Inference and Control of Electric Loads Given Sparse Measurements and Communications Delay
Johanna L. Mathieu, University of Michigan
April 20, 2016, 11:00am - 12:00pm, EBUII 479
Abstract: Actively engaging distributed energy resources, such as flexible electric loads and energy storage, in electric power system operation can reduce the inefficiency, cost, and environmental impact of the system. However, the sensing and communication requirements of many existing algorithms are significant, and the required infrastructure would be costly to implement. We are developing inference and control methods that rely on existing measurements and communication systems to coordinate distributed loads and storage. In the first part of the talk, I will describe how we apply dynamic mirror descent, an online learning algorithm, to determine the real-time demand of air conditioners served by a distribution feeder using feeder-level active power demand measurements and a collection of load models. These real-time estimates could be used within real-time energy efficiency and demand response strategies. In the second part of the talk, I will describe control and estimation approaches we have developed to shape the aggregate power consumption of thermostatic loads when both the control inputs and output/state measurements are delayed. We compare the performance of a model predictive control approach to a linear quadratic regulator approach.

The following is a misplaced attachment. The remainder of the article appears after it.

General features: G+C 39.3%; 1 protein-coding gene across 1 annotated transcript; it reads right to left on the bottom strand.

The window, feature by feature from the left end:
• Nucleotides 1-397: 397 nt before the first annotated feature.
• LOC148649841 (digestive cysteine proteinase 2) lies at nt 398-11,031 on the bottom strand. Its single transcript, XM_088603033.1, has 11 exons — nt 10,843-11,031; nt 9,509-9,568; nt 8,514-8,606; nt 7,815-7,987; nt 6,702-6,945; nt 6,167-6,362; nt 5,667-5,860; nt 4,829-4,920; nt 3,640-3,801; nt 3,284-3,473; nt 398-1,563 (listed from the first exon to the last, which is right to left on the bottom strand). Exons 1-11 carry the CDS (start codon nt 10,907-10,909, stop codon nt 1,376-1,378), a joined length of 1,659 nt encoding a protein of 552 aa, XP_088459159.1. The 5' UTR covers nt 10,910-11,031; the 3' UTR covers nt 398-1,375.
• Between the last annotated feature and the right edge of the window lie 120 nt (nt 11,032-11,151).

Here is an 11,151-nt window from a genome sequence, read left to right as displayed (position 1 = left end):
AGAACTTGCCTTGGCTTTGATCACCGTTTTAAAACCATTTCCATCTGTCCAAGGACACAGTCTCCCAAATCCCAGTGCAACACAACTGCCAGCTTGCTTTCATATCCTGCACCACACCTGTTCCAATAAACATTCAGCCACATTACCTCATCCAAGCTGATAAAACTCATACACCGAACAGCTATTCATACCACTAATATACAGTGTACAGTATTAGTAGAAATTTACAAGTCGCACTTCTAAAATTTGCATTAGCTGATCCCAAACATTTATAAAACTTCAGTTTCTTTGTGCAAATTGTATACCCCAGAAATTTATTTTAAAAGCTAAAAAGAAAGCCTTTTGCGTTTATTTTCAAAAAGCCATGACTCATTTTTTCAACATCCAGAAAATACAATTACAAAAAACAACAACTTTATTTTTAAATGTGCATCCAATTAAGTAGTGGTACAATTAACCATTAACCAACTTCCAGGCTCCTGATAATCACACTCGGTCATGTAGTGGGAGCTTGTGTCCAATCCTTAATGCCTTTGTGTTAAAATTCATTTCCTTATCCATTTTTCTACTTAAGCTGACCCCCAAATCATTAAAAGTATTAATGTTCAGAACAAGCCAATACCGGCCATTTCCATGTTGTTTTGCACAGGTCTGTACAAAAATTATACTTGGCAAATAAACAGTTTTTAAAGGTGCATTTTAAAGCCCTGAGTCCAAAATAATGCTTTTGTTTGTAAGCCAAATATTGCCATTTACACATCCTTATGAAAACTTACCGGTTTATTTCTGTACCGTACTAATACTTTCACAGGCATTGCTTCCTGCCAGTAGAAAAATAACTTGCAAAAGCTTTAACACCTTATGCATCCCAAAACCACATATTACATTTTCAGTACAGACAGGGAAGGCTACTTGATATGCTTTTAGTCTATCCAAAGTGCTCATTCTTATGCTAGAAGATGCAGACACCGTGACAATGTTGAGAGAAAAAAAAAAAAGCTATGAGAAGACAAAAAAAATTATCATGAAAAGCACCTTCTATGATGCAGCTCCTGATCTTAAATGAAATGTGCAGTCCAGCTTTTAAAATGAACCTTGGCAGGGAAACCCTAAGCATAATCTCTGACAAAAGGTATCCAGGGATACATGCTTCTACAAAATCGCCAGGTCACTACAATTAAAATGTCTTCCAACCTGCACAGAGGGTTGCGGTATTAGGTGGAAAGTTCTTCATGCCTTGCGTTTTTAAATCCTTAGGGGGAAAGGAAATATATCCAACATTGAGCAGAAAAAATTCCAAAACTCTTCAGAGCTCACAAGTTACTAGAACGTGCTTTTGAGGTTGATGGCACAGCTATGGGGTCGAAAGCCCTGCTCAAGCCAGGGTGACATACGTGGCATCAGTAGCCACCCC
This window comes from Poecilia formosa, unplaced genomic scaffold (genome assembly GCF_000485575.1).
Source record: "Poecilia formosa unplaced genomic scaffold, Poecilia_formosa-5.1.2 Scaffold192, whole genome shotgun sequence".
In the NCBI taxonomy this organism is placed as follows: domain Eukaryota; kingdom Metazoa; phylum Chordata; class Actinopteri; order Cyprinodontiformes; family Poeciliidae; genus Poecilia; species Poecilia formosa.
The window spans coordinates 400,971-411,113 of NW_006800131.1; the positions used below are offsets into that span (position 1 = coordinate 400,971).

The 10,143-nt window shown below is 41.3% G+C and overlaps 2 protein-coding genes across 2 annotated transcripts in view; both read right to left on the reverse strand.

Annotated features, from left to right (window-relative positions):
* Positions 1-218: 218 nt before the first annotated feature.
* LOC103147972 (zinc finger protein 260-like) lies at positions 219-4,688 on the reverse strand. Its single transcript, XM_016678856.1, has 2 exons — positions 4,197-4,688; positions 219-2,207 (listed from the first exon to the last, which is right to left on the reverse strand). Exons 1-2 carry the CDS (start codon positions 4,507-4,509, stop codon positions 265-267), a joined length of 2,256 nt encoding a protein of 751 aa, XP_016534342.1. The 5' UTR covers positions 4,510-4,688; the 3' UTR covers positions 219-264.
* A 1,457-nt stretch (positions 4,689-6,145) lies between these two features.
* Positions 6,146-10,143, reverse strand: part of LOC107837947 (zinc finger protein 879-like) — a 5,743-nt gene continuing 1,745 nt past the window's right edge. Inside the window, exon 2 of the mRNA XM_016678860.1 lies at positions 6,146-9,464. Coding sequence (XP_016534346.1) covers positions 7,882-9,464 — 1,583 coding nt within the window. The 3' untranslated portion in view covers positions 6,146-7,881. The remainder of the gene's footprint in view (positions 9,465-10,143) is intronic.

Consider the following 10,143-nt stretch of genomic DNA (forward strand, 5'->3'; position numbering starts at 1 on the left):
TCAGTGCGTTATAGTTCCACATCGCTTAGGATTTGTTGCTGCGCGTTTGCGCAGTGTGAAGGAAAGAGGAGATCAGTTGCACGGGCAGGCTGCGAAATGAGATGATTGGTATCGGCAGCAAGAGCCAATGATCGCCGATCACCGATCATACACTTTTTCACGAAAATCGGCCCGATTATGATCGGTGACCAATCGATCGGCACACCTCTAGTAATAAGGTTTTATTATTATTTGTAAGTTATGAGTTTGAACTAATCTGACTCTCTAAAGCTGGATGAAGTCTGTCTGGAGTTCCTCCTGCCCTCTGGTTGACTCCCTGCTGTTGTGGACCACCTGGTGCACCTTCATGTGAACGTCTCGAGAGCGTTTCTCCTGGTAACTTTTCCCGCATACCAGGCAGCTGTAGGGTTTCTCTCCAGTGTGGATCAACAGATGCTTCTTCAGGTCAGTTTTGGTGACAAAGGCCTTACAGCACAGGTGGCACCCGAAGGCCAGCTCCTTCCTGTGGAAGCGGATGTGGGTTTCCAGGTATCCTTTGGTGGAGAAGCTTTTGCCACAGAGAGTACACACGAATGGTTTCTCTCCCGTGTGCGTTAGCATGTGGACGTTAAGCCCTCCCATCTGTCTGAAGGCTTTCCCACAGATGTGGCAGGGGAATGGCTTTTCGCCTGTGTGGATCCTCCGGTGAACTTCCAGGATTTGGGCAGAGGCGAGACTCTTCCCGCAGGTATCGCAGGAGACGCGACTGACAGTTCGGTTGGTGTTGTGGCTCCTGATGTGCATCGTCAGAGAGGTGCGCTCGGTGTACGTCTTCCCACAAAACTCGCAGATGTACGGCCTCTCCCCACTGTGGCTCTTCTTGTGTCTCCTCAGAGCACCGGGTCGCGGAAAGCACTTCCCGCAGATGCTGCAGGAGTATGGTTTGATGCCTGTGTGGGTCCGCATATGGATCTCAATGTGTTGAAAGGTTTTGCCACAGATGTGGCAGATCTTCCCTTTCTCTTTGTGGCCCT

Bio: Johanna Mathieu is an assistant professor in the Department of Electrical Engineering and Computer Science at the University of Michigan at Ann Arbor. She received her PhD in mechanical engineering from the University of California at Berkeley in 2012 and was a postdoc at ETH Zurich, Switzerland from July 2012 to December 2013. Her research focuses on ways to reduce the environmental impact, cost, and inefficiency of electric power systems via new operational and control strategies, with an emphasis on demand response and energy storage.